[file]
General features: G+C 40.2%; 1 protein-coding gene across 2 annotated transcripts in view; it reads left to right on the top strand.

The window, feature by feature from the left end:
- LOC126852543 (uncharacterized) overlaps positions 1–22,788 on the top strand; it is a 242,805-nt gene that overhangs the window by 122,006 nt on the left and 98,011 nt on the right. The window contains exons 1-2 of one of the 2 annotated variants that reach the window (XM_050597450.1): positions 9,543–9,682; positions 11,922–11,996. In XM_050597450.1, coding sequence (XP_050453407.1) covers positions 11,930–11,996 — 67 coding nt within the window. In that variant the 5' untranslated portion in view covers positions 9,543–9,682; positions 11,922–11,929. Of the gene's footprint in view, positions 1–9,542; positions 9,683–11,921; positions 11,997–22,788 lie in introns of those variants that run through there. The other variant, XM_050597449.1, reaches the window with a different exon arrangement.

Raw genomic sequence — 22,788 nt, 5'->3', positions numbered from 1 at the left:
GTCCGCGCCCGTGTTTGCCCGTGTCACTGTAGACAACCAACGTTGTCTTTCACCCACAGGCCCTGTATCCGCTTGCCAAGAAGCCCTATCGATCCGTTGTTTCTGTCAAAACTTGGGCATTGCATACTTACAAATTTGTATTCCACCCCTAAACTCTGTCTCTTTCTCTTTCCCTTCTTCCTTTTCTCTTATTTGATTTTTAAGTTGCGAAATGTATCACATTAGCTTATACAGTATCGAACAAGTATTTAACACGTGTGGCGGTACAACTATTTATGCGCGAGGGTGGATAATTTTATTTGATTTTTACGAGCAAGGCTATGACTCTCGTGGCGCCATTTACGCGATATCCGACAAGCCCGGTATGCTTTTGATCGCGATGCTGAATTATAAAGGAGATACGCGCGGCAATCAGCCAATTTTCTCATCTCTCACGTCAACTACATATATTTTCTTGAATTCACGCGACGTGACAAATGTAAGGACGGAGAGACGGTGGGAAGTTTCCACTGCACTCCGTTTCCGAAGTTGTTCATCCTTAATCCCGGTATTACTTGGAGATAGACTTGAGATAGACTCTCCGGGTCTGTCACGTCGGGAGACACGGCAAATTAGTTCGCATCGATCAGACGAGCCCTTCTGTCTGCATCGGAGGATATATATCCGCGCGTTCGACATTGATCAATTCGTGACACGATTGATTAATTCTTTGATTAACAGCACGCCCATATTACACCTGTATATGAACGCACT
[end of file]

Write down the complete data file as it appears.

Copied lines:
General features: G+C 40.2%; 1 protein-coding gene across 2 annotated transcripts in view; it reads left to right on the top strand.

The window, feature by feature from the left end:
- LOC126852543 (uncharacterized) overlaps positions 1–22,788 on the top strand; it is a 242,805-nt gene that overhangs the window by 122,006 nt on the left and 98,011 nt on the right. The window contains exons 1-2 of one of the 2 annotated variants that reach the window (XM_050597450.1): positions 9,543–9,682; positions 11,922–11,996. In XM_050597450.1, coding sequence (XP_050453407.1) covers positions 11,930–11,996 — 67 coding nt within the window. In that variant the 5' untranslated portion in view covers positions 9,543–9,682; positions 11,922–11,929. Of the gene's footprint in view, positions 1–9,542; positions 9,683–11,921; positions 11,997–22,788 lie in introns of those variants that run through there. The other variant, XM_050597449.1, reaches the window with a different exon arrangement.

Raw genomic sequence — 22,788 nt, 5'->3', positions numbered from 1 at the left:
GTCCGCGCCCGTGTTTGCCCGTGTCACTGTAGACAACCAACGTTGTCTTTCACCCACAGGCCCTGTATCCGCTTGCCAAGAAGCCCTATCGATCCGTTGTTTCTGTCAAAACTTGGGCATTGCATACTTACAAATTTGTATTCCACCCCTAAACTCTGTCTCTTTCTCTTTCCCTTCTTCCTTTTCTCTTATTTGATTTTTAAGTTGCGAAATGTATCACATTAGCTTATACAGTATCGAACAAGTATTTAACACGTGTGGCGGTACAACTATTTATGCGCGAGGGTGGATAATTTTATTTGATTTTTACGAGCAAGGCTATGACTCTCGTGGCGCCATTTACGCGATATCCGACAAGCCCGGTATGCTTTTGATCGCGATGCTGAATTATAAAGGAGATACGCGCGGCAATCAGCCAATTTTCTCATCTCTCACGTCAACTACATATATTTTCTTGAATTCACGCGACGTGACAAATGTAAGGACGGAGAGACGGTGGGAAGTTTCCACTGCACTCCGTTTCCGAAGTTGTTCATCCTTAATCCCGGTATTACTTGGAGATAGACTTGAGATAGACTCTCCGGGTCTGTCACGTCGGGAGACACGGCAAATTAGTTCGCATCGATCAGACGAGCCCTTCTGTCTGCATCGGAGGATATATATCCGCGCGTTCGACATTGATCAATTCGTGACACGATTGATTAATTCTTTGATTAACAGCACGCCCATATTACACCTGTATATGAACGCACT